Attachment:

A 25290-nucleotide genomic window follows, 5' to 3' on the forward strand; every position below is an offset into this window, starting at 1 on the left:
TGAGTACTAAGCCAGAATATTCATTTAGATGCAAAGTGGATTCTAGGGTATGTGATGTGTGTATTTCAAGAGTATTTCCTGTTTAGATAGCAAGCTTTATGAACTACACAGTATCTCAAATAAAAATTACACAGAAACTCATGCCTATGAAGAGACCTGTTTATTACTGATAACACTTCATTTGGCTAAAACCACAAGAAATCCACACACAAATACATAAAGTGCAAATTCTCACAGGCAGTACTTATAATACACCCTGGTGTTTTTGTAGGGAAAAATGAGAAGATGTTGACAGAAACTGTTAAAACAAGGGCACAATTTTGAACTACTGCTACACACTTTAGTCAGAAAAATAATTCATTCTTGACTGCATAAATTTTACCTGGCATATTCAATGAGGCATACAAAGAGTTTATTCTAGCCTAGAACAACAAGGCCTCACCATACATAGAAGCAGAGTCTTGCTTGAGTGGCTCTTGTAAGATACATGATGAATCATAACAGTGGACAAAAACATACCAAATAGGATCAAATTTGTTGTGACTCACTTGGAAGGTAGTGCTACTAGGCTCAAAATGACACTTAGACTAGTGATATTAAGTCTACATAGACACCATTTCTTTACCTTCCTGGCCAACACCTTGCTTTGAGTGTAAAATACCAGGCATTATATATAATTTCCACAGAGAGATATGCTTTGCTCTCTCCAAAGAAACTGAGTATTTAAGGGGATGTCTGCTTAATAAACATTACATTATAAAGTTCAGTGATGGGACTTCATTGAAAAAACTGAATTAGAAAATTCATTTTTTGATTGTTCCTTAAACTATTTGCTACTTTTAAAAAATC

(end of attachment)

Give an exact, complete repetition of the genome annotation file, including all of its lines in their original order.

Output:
A 25290-nucleotide genomic window follows, 5' to 3' on the forward strand; every position below is an offset into this window, starting at 1 on the left:
TGAGTACTAAGCCAGAATATTCATTTAGATGCAAAGTGGATTCTAGGGTATGTGATGTGTGTATTTCAAGAGTATTTCCTGTTTAGATAGCAAGCTTTATGAACTACACAGTATCTCAAATAAAAATTACACAGAAACTCATGCCTATGAAGAGACCTGTTTATTACTGATAACACTTCATTTGGCTAAAACCACAAGAAATCCACACACAAATACATAAAGTGCAAATTCTCACAGGCAGTACTTATAATACACCCTGGTGTTTTTGTAGGGAAAAATGAGAAGATGTTGACAGAAACTGTTAAAACAAGGGCACAATTTTGAACTACTGCTACACACTTTAGTCAGAAAAATAATTCATTCTTGACTGCATAAATTTTACCTGGCATATTCAATGAGGCATACAAAGAGTTTATTCTAGCCTAGAACAACAAGGCCTCACCATACATAGAAGCAGAGTCTTGCTTGAGTGGCTCTTGTAAGATACATGATGAATCATAACAGTGGACAAAAACATACCAAATAGGATCAAATTTGTTGTGACTCACTTGGAAGGTAGTGCTACTAGGCTCAAAATGACACTTAGACTAGTGATATTAAGTCTACATAGACACCATTTCTTTACCTTCCTGGCCAACACCTTGCTTTGAGTGTAAAATACCAGGCATTATATATAATTTCCACAGAGAGATATGCTTTGCTCTCTCCAAAGAAACTGAGTATTTAAGGGGATGTCTGCTTAATAAACATTACATTATAAAGTTCAGTGATGGGACTTCATTGAAAAAACTGAATTAGAAAATTCATTTTTTGATTGTTCCTTAAACTATTTGCTACTTTTAAAAAATC